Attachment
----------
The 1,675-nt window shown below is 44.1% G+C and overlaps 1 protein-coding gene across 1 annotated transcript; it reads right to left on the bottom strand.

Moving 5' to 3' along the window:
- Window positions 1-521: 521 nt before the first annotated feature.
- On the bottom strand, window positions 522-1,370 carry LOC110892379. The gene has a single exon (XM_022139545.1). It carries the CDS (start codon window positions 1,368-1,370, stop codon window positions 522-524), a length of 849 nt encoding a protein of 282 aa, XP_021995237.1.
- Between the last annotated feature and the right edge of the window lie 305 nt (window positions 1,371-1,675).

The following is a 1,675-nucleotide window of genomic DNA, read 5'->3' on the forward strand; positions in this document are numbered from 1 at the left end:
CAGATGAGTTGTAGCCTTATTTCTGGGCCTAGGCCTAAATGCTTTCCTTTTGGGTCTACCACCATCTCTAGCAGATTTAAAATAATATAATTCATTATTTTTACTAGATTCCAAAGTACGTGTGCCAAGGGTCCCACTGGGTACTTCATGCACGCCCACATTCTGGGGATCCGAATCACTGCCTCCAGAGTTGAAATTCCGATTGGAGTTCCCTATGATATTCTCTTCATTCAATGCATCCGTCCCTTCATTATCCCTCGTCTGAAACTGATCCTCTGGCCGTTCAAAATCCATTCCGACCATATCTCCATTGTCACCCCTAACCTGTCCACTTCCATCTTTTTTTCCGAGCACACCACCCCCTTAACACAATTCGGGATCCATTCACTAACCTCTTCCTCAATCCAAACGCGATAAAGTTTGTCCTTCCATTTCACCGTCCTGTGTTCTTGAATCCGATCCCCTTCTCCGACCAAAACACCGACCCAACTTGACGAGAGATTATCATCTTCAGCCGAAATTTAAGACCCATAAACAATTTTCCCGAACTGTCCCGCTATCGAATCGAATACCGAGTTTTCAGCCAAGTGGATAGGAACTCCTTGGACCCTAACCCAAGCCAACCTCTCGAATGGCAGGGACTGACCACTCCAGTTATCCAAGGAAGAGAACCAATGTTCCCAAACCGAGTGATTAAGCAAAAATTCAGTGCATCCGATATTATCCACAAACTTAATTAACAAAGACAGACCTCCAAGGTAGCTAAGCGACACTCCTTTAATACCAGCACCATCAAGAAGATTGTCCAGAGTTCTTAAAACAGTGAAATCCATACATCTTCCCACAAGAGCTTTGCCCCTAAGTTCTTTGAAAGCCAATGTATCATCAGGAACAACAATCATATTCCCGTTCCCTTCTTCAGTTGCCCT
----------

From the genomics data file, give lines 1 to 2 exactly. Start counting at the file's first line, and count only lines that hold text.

The 1,675-nt window shown below is 44.1% G+C and overlaps 1 protein-coding gene across 1 annotated transcript; it reads right to left on the bottom strand.

Moving 5' to 3' along the window: